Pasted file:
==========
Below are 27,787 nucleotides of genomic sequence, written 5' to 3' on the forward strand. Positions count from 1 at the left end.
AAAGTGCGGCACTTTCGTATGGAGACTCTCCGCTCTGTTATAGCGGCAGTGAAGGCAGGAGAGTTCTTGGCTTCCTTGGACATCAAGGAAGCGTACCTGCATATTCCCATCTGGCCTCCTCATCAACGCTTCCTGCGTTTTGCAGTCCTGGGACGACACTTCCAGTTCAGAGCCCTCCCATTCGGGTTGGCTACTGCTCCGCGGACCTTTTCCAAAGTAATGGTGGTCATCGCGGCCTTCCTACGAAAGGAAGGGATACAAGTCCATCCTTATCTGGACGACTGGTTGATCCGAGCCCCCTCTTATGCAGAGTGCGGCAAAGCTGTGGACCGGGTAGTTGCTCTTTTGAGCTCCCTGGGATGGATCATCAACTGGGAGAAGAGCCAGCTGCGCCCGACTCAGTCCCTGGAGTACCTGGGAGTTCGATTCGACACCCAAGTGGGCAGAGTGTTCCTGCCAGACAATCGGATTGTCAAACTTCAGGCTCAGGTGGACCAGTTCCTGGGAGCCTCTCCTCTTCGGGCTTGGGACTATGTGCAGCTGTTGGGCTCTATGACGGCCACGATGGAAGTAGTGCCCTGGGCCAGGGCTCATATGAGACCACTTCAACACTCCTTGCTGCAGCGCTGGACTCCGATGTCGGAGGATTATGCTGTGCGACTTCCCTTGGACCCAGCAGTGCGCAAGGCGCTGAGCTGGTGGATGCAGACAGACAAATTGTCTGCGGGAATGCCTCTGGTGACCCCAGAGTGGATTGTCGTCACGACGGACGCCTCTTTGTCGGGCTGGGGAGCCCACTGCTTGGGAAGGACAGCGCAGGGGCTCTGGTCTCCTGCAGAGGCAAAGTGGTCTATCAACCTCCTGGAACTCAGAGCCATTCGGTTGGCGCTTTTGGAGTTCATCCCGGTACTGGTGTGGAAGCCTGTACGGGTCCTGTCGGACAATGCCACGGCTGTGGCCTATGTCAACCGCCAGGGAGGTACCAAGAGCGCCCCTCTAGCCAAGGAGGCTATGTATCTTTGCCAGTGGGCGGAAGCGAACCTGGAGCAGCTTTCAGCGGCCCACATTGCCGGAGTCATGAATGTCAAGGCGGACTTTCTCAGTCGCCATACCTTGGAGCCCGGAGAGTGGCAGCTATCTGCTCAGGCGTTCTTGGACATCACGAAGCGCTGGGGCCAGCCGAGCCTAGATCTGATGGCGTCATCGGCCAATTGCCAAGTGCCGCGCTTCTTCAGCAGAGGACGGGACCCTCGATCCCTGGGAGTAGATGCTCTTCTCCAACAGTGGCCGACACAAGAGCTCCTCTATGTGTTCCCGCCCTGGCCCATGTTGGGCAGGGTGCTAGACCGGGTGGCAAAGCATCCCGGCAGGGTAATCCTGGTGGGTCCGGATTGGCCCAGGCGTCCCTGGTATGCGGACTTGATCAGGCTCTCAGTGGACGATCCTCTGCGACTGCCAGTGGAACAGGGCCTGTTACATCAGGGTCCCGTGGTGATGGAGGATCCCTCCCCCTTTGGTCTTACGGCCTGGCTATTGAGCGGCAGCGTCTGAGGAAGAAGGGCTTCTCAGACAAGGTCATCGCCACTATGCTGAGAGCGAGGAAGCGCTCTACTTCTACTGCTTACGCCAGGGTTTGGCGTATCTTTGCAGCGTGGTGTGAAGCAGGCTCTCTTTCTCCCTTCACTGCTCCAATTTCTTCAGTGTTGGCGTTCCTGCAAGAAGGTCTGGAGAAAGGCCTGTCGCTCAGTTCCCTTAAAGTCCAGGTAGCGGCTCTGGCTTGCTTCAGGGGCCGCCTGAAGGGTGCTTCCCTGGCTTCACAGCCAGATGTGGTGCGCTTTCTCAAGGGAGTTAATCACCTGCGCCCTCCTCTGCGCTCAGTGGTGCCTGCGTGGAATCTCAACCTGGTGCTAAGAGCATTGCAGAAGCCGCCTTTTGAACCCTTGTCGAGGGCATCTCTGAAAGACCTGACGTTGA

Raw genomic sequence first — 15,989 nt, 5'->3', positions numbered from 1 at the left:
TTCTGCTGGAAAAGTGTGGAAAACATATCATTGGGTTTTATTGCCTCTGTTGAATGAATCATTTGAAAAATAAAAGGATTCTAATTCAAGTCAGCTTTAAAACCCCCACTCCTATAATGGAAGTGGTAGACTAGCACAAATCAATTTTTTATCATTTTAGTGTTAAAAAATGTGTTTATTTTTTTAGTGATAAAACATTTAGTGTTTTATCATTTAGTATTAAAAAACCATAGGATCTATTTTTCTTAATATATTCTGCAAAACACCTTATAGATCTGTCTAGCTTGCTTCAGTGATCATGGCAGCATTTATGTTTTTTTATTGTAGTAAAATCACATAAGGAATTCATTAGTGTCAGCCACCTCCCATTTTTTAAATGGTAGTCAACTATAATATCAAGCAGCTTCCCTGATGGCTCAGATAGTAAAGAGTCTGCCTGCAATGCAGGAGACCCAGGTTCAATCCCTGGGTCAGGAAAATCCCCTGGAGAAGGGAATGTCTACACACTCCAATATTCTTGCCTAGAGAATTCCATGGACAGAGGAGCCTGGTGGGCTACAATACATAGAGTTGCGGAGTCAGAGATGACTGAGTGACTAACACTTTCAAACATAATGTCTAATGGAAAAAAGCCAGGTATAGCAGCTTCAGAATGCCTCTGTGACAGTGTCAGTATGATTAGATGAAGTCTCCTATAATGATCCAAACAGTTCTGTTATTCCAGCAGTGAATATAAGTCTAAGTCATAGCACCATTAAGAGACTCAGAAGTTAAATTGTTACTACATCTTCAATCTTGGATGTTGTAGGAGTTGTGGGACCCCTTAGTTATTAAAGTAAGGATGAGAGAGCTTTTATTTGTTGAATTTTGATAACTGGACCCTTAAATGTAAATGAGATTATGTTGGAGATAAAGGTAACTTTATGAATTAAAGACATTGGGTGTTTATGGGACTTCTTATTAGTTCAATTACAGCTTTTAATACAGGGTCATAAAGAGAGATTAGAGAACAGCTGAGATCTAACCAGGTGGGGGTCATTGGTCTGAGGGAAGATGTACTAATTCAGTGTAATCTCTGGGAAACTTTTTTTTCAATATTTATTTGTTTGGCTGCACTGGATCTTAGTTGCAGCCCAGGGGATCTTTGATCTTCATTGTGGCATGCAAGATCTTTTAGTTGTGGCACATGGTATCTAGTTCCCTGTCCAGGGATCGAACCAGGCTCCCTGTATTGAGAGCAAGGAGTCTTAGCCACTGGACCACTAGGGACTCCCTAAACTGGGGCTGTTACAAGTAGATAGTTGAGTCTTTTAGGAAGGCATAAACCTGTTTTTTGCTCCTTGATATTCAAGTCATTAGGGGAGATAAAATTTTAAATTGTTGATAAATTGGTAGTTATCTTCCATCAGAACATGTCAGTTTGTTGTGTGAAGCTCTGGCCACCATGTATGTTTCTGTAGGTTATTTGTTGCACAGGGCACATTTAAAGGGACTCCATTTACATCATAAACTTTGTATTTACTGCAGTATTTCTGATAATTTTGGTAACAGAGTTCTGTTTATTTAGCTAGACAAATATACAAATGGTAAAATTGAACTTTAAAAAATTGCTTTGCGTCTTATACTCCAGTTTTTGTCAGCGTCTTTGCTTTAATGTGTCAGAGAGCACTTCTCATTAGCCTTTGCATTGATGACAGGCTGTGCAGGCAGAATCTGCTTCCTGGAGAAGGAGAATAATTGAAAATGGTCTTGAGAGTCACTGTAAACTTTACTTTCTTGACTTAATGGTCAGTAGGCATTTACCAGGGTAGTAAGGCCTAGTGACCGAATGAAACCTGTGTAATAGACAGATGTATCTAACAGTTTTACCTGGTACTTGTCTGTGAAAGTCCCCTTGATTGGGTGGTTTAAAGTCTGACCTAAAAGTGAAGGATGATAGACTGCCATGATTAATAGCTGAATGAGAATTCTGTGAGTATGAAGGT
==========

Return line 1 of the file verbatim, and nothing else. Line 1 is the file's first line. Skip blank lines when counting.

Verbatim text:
Below are 27,787 nucleotides of genomic sequence, written 5' to 3' on the forward strand. Positions count from 1 at the left end.